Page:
Choosing a New Puppy

So, your mom (spouse) finally allowed you to get a dog! It's so exciting! How will you choose just one when they’re all so cute?

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The first consideration in choosing a puppy is to take a look at your own lifestyle.

Consider your lifestyle

The first consideration in choosing a puppy is to take a look at your own lifestyle. If you choose a dog known for characteristics in direct opposition to yours, you will both be miserable. No matter how cute the dog is as a puppy, if your lifestyles don’t mesh well, you will both come to resent each other.

Do you plan to take your dog with you everywhere you go? You might want a smaller dog, or at least one who isn’t aggressive.

Are you a neat freak who won’t put up with shedding? You’ll want a dog like a Portuguese Water Dog or a Poodle, known for their low shedding.

Are you away from home for long periods during the day? You might want to consider an older dog who is already potty trained.

Are you a couch potato, a world-class athlete or somewhere in between? You’ll want a dog whose energy and exercise needs match your activity level.

Size matters

After you have sorted out the lifestyle considerations, you’ll want to look at the size of dog that most interests you. Obviously, this is important for apartment dwellers who may not be able to cope with a Great Dane in less than 400 square feet, but there are other things to think about as well.

Look at your budget. Large dogs are much more expensive to feed and care for than small dogs are. Vet bills can be higher for large dogs, and cleaning bills can be impacted just due to the sheer amount of fur that will come off a giant dog as opposed to what will be shed from a Chihuahua. And don’t even get me started on the size of the urine stains you might find on your living room carpet if you don’t get home in time to let the dog out.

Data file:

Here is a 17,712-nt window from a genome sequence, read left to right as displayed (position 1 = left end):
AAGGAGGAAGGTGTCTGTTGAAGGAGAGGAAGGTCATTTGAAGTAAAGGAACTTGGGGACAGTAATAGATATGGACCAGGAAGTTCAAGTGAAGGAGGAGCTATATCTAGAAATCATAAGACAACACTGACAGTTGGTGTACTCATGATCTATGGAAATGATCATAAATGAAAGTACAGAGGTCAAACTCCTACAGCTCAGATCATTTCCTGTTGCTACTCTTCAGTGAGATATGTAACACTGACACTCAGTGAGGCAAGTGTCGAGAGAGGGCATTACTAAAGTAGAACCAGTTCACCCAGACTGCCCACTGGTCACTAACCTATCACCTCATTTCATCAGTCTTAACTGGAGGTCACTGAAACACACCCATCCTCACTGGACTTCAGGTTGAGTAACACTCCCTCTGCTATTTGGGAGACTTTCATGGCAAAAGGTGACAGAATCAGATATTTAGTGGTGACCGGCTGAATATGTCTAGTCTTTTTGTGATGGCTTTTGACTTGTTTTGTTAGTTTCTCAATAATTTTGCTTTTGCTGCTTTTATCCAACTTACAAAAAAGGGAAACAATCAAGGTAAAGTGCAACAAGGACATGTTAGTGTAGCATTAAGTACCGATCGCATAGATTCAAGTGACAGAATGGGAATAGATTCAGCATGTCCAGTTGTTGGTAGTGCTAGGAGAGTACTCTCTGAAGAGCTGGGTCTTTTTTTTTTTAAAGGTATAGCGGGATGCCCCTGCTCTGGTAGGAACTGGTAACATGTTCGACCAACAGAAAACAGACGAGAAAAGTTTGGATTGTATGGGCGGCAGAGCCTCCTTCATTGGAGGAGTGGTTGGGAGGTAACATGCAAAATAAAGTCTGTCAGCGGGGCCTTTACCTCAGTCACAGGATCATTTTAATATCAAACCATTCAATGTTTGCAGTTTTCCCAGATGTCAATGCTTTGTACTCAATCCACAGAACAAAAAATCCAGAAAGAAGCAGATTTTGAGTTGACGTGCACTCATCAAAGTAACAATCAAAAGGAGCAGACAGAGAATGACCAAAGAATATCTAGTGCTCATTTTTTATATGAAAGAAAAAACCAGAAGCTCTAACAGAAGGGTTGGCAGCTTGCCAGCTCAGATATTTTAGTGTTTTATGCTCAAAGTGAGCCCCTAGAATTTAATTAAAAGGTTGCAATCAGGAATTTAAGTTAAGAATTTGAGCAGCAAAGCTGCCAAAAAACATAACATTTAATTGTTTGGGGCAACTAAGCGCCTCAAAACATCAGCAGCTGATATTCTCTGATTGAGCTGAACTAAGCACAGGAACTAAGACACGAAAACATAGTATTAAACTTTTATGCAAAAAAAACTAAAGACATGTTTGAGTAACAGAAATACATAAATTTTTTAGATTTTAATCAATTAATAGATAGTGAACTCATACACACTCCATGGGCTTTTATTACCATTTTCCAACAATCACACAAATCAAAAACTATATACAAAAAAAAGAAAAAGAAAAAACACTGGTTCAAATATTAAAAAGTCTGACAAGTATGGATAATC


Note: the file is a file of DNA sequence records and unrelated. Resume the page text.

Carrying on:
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Large dogs are much more expensive to feed and care for than small dogs.

Think about your goals for having a dog. Do you want a little princess who will ride in your handbag and sit on your lap? Or are you interested in a medium-sized dog to take out jogging with you? Or maybe you want a large dog for protection. Try though he might, the typical Yorkie just doesn’t bark in a way that would scare off an intruder.

The old wives’ tale about looking at foot size really isn’t all that outlandish. It only takes about a year for a dog to grow into his feet, so if you are looking for a dog to play with your kids, for example, keep in mind that the dog will grow much more quickly than they will.


If your only planned activity with your dog is the occasional walk in the park, it really doesn’t matter what type of dog you get. However, if you want to use your dog for hunting, herding, guarding, or even in athletic competitions like lure coursing or dock diving, you will need to focus on dogs who were bred for a specific purpose.

For example, dogs in the herding group are excellent at keeping livestock in line, but they probably won’t have much interest in flushing out quail or chasing a fox down a hole in the ground. Hunting dogs may be excellent at finding game, but they might not be so competent at protecting hearth and home. Take the time to explore our breed guides to find out the original use of the breeds you are considering so that you don’t spend the dog’s whole life trying to force him or her to go against natural instincts.

In general, dogs can be classified into breed groups that give you some clue as to their historical origins. You can read about the various breed groups at these links:

  • Dogs for Kids - Kids will be kids, will the breed you choose be tollerant of that?

  • Hypoallergenic - While choosing a dog that doesn’t shed much can help with allergies, it will not totally eliminate the problem. See what else can help.

  • Guard Dogs - If you are looking for protection, you will want an intensely loyal, smart, and obedient breed. In addition, you must be absolutely sure your dog will obey every command from you.

  • Friendly Dogs - He is just as likely to follow strangers who happen past your yard as he was to follow you home in the beginning.

  • Apartment Dogs - Although many apartment managers restrict dogs based solely on size, there are many other considerations which are of at least equal importance.